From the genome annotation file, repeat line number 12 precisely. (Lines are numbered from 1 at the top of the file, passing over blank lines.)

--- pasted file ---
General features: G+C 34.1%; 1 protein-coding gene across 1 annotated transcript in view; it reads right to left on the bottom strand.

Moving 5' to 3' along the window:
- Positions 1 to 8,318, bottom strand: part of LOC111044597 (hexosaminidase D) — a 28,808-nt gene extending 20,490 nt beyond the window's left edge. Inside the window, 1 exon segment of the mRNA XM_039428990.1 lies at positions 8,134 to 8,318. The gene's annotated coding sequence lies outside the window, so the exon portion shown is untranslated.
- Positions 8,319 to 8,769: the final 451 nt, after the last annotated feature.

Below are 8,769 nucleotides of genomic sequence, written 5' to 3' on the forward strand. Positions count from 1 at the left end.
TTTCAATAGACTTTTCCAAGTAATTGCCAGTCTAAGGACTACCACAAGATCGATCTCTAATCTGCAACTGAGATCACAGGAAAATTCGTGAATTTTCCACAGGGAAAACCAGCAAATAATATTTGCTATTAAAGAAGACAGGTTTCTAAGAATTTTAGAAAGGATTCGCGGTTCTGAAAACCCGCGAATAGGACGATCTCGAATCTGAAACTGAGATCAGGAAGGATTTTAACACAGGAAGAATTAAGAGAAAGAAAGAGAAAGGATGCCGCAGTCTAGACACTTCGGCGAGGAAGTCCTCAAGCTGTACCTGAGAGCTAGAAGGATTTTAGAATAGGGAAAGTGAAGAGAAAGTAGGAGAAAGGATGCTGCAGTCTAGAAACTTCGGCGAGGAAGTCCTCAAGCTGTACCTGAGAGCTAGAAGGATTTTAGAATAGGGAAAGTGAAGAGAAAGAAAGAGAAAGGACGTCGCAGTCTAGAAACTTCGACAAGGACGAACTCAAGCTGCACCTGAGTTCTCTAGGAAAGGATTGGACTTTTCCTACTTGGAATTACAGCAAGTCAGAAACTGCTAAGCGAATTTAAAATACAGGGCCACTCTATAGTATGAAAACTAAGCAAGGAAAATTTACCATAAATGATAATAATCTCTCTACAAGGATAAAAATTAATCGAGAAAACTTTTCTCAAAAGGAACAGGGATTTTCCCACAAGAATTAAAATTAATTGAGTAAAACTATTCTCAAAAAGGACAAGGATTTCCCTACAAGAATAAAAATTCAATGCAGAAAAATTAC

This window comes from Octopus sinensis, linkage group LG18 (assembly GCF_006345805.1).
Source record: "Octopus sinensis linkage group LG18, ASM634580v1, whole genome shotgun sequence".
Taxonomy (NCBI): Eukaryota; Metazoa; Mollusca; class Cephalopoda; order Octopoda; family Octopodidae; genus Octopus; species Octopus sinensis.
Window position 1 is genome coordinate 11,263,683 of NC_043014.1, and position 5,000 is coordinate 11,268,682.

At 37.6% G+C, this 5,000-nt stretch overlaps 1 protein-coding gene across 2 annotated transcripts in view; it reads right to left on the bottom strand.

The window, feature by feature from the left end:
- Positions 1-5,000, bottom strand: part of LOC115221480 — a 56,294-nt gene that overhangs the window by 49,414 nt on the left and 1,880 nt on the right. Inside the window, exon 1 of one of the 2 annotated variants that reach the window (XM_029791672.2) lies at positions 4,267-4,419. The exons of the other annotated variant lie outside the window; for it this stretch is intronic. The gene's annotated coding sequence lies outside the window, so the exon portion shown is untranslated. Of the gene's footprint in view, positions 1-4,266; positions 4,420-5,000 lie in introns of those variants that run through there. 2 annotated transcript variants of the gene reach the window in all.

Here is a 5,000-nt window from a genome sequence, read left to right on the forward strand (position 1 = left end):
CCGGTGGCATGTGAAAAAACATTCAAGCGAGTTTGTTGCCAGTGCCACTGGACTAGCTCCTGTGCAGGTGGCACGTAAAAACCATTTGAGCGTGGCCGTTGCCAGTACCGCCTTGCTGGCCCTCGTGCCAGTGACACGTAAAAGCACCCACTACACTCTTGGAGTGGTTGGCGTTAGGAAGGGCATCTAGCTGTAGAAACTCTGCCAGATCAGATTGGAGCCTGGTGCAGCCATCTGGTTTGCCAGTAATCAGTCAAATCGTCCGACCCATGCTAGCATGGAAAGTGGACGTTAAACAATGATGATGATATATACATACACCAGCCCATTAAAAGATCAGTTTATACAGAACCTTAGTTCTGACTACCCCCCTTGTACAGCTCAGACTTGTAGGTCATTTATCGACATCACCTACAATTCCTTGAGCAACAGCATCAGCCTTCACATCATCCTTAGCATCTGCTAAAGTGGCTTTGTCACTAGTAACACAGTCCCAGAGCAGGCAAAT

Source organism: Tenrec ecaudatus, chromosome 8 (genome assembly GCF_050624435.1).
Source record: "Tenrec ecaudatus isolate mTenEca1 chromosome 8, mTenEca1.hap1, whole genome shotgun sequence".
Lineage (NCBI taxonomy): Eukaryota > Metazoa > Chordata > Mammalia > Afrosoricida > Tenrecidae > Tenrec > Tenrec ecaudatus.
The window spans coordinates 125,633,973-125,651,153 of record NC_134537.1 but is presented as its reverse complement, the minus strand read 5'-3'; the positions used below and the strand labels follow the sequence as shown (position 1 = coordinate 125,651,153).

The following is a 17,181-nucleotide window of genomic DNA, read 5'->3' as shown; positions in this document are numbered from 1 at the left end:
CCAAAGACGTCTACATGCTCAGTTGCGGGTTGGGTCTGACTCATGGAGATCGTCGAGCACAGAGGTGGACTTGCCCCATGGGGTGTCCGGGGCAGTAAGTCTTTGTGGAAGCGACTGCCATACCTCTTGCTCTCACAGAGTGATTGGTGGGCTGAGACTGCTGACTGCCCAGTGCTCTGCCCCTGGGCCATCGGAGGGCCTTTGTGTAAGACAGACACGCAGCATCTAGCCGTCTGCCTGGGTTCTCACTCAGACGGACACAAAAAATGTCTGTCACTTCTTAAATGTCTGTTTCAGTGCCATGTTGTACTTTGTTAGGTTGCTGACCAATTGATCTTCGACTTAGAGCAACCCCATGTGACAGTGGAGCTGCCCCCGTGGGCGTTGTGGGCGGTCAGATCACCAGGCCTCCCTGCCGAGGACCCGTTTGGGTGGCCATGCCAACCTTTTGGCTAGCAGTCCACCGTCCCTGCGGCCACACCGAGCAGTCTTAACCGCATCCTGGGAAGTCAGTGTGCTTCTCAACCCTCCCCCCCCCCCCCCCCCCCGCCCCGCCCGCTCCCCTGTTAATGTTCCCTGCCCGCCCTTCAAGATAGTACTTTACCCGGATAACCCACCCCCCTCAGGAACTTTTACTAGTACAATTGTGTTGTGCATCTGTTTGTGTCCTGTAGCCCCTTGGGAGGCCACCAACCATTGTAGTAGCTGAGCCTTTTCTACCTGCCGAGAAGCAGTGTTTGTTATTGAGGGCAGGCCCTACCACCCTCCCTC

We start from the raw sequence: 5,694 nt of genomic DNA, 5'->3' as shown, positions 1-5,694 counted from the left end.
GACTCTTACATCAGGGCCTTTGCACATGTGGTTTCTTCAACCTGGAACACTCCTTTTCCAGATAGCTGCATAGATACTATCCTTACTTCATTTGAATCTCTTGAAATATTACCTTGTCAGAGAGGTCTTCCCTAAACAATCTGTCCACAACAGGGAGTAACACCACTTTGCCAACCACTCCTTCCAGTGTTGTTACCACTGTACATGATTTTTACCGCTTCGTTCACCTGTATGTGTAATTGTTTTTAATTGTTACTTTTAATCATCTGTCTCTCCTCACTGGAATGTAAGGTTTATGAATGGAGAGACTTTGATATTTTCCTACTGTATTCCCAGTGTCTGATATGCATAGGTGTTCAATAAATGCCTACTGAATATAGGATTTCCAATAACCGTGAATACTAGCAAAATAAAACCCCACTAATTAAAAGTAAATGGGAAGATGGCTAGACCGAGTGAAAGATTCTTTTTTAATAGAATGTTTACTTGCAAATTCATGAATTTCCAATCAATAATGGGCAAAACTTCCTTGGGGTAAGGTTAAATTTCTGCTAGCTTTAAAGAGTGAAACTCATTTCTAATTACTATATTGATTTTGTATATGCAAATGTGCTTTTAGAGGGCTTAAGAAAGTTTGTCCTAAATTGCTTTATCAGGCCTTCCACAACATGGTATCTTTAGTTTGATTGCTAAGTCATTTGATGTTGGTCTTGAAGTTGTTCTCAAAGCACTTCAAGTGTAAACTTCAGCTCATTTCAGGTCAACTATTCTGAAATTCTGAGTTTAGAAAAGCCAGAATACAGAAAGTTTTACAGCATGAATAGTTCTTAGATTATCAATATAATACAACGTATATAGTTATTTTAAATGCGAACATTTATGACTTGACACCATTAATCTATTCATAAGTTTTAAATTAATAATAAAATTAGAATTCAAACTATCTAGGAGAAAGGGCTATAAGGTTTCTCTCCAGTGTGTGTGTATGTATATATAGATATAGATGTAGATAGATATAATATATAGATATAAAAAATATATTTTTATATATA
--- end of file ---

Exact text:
The window, feature by feature from the left end: